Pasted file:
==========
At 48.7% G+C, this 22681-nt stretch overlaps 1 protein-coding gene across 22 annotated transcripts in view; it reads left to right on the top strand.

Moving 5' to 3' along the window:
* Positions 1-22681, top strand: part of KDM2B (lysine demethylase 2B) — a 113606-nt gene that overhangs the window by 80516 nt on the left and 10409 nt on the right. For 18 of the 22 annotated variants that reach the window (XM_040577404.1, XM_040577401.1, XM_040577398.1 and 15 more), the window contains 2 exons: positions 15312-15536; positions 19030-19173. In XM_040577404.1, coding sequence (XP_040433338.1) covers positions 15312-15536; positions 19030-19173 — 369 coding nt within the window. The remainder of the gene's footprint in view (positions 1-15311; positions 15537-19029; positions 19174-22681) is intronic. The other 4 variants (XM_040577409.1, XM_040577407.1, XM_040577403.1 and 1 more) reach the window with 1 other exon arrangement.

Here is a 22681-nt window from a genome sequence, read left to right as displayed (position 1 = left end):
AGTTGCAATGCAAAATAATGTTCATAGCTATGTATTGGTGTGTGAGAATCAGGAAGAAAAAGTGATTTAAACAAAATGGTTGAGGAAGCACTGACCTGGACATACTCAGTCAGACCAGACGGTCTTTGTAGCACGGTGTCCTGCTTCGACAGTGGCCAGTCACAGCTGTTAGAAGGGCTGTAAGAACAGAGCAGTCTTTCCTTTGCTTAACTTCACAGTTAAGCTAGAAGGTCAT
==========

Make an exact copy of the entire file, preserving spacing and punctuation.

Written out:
At 48.7% G+C, this 22681-nt stretch overlaps 1 protein-coding gene across 22 annotated transcripts in view; it reads left to right on the top strand.

Moving 5' to 3' along the window:
* Positions 1-22681, top strand: part of KDM2B (lysine demethylase 2B) — a 113606-nt gene that overhangs the window by 80516 nt on the left and 10409 nt on the right. For 18 of the 22 annotated variants that reach the window (XM_040577404.1, XM_040577401.1, XM_040577398.1 and 15 more), the window contains 2 exons: positions 15312-15536; positions 19030-19173. In XM_040577404.1, coding sequence (XP_040433338.1) covers positions 15312-15536; positions 19030-19173 — 369 coding nt within the window. The remainder of the gene's footprint in view (positions 1-15311; positions 15537-19029; positions 19174-22681) is intronic. The other 4 variants (XM_040577409.1, XM_040577407.1, XM_040577403.1 and 1 more) reach the window with 1 other exon arrangement.

Here is a 22681-nt window from a genome sequence, read left to right as displayed (position 1 = left end):
AGTTGCAATGCAAAATAATGTTCATAGCTATGTATTGGTGTGTGAGAATCAGGAAGAAAAAGTGATTTAAACAAAATGGTTGAGGAAGCACTGACCTGGACATACTCAGTCAGACCAGACGGTCTTTGTAGCACGGTGTCCTGCTTCGACAGTGGCCAGTCACAGCTGTTAGAAGGGCTGTAAGAACAGAGCAGTCTTTCCTTTGCTTAACTTCACAGTTAAGCTAGAAGGTCAT